guilty act (i murdered someone)
body of the crime
guilty mind (i intended to murder someone)
part of elements of a crime when the crime is happening or being committed
union of act and intent
part of the elements of a crime-The facts surrounding a criminal event that must be proved to convict the defendant of the underlying crime.
Freedom from unreasonable searches and seizures
The Right to Remain Silent/Double Jeopardy, self incrimination, right to due process
-The right to a Speedy, public, and fair Trial by jury, representation by an attorney for an accused person
-includes the right to not have to testify
Excessive bail shall not be required, nor excessive fines imposed, nor cruel and unusual punishments inflicted.
-require the most severe punishment
-in prison for a minimum of one year
-(n.) a crime or offense that is less serious than a felony; any minor misbehavior or misconduct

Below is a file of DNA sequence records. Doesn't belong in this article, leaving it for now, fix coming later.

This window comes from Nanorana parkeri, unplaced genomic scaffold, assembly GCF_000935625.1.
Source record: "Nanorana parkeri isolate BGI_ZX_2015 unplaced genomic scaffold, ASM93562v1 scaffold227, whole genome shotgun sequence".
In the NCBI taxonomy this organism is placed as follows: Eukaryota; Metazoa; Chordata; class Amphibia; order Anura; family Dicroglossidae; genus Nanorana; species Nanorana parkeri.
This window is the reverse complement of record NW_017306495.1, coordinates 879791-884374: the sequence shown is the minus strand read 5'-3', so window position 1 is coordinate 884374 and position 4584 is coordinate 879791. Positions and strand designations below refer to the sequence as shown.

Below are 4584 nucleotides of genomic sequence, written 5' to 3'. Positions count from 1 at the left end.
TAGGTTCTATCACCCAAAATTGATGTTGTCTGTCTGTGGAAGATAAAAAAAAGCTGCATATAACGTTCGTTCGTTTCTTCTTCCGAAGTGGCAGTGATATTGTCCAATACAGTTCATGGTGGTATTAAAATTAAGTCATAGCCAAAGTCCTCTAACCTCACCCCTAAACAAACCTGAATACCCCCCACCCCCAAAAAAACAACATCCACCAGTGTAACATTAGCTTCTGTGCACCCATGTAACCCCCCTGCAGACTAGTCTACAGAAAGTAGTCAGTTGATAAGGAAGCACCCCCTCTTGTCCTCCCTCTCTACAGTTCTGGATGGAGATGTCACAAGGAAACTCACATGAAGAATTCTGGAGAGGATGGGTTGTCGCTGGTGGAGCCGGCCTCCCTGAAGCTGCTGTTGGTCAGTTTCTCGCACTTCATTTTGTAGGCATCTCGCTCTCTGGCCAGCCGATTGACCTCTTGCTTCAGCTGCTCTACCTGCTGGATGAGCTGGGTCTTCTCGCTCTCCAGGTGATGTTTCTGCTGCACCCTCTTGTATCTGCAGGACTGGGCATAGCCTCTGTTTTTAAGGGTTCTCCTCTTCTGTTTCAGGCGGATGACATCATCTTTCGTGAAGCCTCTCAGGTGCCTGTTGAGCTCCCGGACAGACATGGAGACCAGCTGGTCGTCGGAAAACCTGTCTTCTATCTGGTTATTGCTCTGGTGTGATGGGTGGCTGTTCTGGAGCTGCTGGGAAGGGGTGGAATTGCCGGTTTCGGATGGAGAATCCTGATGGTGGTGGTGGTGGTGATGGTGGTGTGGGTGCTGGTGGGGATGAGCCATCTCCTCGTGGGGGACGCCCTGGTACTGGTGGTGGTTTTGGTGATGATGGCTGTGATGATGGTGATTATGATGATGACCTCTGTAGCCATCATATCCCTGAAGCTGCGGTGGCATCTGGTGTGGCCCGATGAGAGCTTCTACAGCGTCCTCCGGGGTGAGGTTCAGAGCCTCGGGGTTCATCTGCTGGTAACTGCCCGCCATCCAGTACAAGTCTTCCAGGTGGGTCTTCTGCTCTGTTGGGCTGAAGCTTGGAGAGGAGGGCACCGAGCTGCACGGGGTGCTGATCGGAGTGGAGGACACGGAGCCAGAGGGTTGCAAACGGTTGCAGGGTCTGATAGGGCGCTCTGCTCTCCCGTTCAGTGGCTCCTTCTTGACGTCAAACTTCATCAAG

-paying a fine, probation, jail at most a year
this type of crime usually just results in a fine
steps in a typical felony prosecution (11)
arrest, initial appearance, bail, grand jury or preliminary hearing, arraignment, discovery, pretrial motions, plea negotiations, trial, sentencing, appeal
-the power of a court to decide on a dispute
-gives authority over people
-can be overlapping (there can be multiple types over an individual or situation)
4 types of jurisdiction
geographical, subject matter, personal, hierarchical
type of jurisdiction in which where you live determines what court has authority over you
involves the surrender by one state of an individual accused of a crime outside its own territory and within the territorial jurisdiction of the other state
-particular location or area in which a court having geographic jurisdiction may hear a case
-the actual court you'll go to
-type of jurisdiction that's based on the crime, specifically the types of civil matters that are going to be addressed by specific courts
-ex. drug courts can only hear matter related to drug offenses
-type of jurisdiction that refers to a court's power over an individual person or corporation
-sometimes called "in personam jurisdiction"
-ex. if you show up to court, court has this over you bc you showed up
-ex. military courts
-type of jurisdiction that refers to differences in the courts' functions and responsibilities
-includes original and appellate jurisdictions